Doctors Without Borders: Cheap Coronavirus Diagnostic Kits Needed in War-Torn Areas & Refugee Camps

February 28, 2020

Across the U.S., officials report a severe shortage of test kits for coronavirus. New York officials say they’re preparing their own kits, after kits distributed by the Centers for Disease Control failed validation tests. Meanwhile, new cases of coronavirus continue to spring up worldwide, with Nigeria reporting its first case and one of Iran’s vice presidents testing positive. We discuss how MSF USA, or Doctors Without Borders USA, is responding to coronavirus, with the organization’s executive director, Avril Benoît.

This is a rush transcript. Copy may not be in its final form.
AMY GOODMAN: And I want to move to the coronavirus. And there are links here. I mean, you have these crises not only in Syria, but around the world, where people need to flee. And then you have countries closing their border for all sorts of reasons. But, of course, coronavirus is going to contribute to that. I wanted to turn to the issue of the coronavirus and ask you about what’s happening here in the United States. New York officials say they’re preparing their own test kits, after kits distributed by the Centers for Disease Control failed validation tests. New cases of coronavirus continue to spring up worldwide. Nigeria is now reporting its first case. Iran’s vice president testing positive, and he was next to the president. And I believe Iran has canceled prayer for the first time in like 40 years. And at the Vatican, Pope Francis canceled a planned mass after he became ill from an unknown ailment, raising jitters in Italy, where 17 people have died of coronavirus. He had been speaking about it and, you know, offering comfort to those who are suffering. How is your organization, MSF, Médecins Sans Frontières, Doctors Without Borders, dealing with this?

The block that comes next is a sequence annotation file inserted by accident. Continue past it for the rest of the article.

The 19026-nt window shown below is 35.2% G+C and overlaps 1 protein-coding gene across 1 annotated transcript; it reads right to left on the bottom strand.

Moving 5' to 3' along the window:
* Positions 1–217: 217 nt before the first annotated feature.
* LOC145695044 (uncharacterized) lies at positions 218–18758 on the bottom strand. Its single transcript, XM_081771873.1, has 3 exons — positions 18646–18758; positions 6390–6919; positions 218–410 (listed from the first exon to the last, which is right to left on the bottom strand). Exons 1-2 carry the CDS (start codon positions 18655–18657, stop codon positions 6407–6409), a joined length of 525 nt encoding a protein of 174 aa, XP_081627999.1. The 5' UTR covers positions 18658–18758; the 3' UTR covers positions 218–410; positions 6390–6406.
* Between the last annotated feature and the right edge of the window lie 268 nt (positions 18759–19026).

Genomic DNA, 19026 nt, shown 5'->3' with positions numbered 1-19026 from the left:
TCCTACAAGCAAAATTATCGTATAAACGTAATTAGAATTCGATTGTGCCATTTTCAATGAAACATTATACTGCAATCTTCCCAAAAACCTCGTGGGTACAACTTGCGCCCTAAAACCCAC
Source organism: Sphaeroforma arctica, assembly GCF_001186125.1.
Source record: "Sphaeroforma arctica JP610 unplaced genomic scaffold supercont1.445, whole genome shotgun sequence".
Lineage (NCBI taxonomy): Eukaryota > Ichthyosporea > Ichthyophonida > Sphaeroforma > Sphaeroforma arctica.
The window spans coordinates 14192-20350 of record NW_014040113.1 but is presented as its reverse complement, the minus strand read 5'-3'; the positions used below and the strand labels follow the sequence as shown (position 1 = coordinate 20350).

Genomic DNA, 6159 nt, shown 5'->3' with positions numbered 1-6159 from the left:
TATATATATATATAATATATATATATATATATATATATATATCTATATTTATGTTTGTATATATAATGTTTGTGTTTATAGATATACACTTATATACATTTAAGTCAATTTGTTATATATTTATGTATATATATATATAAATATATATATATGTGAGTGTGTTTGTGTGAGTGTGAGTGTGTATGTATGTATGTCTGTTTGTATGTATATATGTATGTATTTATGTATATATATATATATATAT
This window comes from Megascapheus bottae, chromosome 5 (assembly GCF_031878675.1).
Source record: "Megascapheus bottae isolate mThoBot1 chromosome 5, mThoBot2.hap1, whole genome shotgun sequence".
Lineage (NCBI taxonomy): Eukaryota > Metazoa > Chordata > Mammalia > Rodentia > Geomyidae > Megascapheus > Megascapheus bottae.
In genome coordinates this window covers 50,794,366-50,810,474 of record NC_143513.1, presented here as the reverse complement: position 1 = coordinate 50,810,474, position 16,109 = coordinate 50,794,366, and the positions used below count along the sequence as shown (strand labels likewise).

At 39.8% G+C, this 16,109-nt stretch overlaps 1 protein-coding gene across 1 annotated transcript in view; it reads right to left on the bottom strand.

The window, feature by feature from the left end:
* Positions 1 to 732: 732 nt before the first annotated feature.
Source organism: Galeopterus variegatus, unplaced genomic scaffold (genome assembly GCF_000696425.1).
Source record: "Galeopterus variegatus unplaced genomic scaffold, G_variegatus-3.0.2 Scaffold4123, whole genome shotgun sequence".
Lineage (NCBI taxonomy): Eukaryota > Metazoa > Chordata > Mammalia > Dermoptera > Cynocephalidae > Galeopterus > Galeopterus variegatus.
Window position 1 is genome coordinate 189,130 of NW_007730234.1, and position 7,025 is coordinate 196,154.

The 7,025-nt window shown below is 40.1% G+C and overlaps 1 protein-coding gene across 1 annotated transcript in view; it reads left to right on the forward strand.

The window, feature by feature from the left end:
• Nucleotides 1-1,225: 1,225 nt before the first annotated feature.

AVRIL BENOÎT: We work in 70 countries — operations, medical operations, projects. Those are the ones that we’re focused on right now, to get them ready. We have the case in Nigeria. You can imagine, there are many more cases. The testing capacity in the U.S., let alone in a low-income country or a fragile state, is extremely limiting. So we don’t know where coronavirus really is. And that’s one of the things that’s really concerning us, because we know that those countries, their health systems are already fragile, already underresourced. And so, what we’re trying to do is reinforce their capacity.

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We do have a team that’s doing public health information, infection control education, working out of Hong Kong, focusing also on those marginalized, vulnerable minority groups. There are little areas that you will always find who are forgotten in these outbreaks, where they’re not part of the dominant group. The messages go out in the main language of the country, and they forget about everyone else who speaks other languages. So that’s our focus. The prevention is going to be big.

We also have a lot of concerns, though, about the development of these testing kits. We need cheap, available, quick — you know, these rapid diagnostic kits to be available in the places where we work, because you can imagine if coronavirus starts to infiltrate maybe one of these refugee camps or an area with a lot of internally displaced people living in crowded conditions in a stadium or in a school. We work in those kind of places providing healthcare.

We’re looking for the vaccination also. This vaccination, this vaccine should be affordable. There’s a lot of public money going into this effort. A lot of global health experts are contributing to this effort. The profit motive of the R&D in the big pharmaceutical sector has to take into consideration that this is public money going into the development of a vaccine for coronavirus. And we would like to see the price be affordable, so that those low-income countries, those countries at war, countries that don’t have the means can afford to get access to it.

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